Why Mormons Are Not Conservatives

Culture Epistemology Evangelicals Fundamentalism Mormon Doctrine Philosophy Politics Religious Right

Andrew Sullivan makes an interesting point:

Most Americans have a healthy respect for religious teaching but in their lives give greater preference to common sense and practical experience. That includes almost all religious groups as well – Catholics, in particular, show conservative tendencies. The exceptions? Evangelicals and Mormons and Jehovah’s Witnesses – who are trained to forego practical reasoning for abstract truths based on unquestionable authority. Evangelical Christians are much less conservative than American Muslims, for example.

The Republican party is not, at this point in time, a conservative party, as Burke would understand it. It’s a fundamentalist religious party. Until the influence of evangelicals and Mormons is reduced, it will find these tendencies reinforce each other.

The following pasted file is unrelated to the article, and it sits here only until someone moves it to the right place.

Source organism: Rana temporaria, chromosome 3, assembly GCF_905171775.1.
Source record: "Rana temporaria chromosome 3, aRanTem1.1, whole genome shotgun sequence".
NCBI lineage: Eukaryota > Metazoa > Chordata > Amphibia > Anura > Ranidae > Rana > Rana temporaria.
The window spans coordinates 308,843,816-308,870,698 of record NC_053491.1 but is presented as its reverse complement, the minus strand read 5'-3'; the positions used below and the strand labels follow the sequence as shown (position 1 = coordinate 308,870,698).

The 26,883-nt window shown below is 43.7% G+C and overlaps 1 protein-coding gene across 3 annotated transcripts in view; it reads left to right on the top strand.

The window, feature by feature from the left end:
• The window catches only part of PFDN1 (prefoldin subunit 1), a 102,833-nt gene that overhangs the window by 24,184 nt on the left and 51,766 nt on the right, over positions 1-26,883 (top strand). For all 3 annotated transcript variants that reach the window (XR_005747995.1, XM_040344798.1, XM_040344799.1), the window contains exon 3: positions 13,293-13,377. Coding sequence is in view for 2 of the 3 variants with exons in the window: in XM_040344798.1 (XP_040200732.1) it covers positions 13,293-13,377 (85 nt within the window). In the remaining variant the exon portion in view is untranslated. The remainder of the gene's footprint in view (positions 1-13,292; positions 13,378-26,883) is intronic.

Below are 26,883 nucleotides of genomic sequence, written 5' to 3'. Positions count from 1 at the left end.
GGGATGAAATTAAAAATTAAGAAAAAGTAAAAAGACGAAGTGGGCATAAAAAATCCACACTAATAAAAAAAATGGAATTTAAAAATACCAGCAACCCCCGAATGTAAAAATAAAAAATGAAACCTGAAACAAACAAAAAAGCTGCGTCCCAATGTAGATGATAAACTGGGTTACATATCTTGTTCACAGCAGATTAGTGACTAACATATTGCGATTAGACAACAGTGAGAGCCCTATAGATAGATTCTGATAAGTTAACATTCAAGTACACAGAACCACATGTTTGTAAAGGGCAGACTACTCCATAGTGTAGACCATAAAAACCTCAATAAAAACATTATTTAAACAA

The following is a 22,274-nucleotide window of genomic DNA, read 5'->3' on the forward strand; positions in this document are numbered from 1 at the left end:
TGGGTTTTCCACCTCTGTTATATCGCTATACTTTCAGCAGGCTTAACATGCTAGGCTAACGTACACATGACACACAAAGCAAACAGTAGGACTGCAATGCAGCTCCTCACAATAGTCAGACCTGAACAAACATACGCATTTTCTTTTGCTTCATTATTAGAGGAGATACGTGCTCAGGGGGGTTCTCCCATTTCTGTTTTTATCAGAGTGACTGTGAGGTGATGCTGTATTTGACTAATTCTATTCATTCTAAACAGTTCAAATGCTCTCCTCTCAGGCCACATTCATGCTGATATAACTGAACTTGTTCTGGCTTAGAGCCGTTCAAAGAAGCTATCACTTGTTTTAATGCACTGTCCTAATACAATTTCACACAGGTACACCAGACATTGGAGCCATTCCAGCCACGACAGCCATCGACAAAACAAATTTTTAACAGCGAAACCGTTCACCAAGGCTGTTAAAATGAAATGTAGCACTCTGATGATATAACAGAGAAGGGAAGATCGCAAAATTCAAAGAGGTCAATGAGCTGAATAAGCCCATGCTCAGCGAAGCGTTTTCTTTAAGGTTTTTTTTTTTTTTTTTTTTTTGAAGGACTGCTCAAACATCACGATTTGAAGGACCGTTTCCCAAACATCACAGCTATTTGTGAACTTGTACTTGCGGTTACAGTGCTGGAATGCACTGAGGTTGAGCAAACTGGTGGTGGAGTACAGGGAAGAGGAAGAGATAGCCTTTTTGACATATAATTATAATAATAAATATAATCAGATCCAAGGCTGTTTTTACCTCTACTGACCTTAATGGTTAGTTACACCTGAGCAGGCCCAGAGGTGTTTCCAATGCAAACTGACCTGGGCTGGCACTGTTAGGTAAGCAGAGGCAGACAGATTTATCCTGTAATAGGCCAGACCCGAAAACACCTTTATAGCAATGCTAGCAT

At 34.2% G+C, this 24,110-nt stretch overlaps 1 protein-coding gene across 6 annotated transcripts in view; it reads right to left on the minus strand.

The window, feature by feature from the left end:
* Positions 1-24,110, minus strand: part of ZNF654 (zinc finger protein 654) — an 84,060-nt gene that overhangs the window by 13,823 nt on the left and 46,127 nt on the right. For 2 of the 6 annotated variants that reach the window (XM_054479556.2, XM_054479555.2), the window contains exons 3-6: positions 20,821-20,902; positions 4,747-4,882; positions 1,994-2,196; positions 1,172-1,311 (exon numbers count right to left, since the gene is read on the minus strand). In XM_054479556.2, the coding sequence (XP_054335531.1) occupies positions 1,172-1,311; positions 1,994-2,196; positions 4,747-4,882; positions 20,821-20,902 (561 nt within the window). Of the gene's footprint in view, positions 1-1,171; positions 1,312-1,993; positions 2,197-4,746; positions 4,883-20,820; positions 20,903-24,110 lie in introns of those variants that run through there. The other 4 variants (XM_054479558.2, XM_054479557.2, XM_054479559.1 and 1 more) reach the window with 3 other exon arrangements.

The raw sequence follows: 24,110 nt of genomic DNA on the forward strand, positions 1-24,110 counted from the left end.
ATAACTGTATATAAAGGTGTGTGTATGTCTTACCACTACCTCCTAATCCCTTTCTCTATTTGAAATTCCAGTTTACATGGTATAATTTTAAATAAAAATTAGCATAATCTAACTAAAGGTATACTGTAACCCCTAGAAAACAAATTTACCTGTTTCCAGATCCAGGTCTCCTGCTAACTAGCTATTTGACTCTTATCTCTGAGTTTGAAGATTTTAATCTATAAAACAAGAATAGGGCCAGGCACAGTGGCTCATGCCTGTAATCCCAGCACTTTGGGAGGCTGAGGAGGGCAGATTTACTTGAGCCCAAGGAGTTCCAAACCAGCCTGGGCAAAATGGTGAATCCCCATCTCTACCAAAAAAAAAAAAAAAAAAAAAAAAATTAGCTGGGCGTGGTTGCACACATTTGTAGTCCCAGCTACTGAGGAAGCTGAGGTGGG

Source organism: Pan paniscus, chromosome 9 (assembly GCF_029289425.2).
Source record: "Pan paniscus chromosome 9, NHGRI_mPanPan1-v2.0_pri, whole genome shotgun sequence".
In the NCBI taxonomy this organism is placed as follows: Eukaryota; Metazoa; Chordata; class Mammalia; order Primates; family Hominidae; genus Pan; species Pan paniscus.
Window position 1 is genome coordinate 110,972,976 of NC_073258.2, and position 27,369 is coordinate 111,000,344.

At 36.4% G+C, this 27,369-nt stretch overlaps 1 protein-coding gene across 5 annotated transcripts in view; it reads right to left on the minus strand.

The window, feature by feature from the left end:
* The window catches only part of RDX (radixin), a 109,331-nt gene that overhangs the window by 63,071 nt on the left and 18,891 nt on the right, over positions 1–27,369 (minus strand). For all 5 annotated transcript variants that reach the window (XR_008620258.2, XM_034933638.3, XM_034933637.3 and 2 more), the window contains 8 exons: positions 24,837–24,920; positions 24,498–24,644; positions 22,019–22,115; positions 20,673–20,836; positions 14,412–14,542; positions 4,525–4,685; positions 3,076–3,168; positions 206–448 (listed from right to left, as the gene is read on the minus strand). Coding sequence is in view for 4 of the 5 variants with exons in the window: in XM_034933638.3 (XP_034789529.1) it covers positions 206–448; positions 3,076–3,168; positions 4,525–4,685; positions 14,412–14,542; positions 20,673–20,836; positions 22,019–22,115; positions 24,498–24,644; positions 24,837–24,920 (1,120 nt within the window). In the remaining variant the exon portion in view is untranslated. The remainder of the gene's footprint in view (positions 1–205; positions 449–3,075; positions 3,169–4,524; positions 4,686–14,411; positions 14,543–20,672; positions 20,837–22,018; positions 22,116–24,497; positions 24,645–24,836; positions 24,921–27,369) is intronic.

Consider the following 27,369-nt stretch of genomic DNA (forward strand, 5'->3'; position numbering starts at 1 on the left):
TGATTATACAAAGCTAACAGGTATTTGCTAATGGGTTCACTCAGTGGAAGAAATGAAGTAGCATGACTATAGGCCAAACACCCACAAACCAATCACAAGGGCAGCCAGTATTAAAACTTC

16 thoughts on “Why Mormons Are Not Conservatives

  1. I’d much appreciate it if conservatism was closer to what Andrew Sullivan was talking about than what it tends to actually be nowadays, but it seems like he’s harking to an antiquated definition from an antiquated time.

    I think even some Republicans are beginning to realize that the “social conservative” or religious right movement is not all it’s cracked up to be.

  2. I think that you are right. There are a lot of people that would like to see the Republican party change. Sadly, that does not include the Republicans in the House.

    There is certainly a beginning but it will take quite a while before Republicans return to the reality based community.

  3. Mormons are probably among those that would not like to see the Republican Party change. Just look how they revile against Governor Huntsman. I think this affirms Sully’s point.

  4. I strongly disagree that the Republican Party is a fundamentalist religious party. The Religious Right is a significant player in the GOP, sure. But it isn’t the GOP.

  5. It’s been said that politics makes odd bedfellows. Often I’ve wondered in amusement how a political party based on libertarian principles of conservatism and free market (GOP) could possibly align themselves with a group intent on total moral, spiritual and legal control of people’s lives (religionists)? Aren’t the two positions idealogically opposed?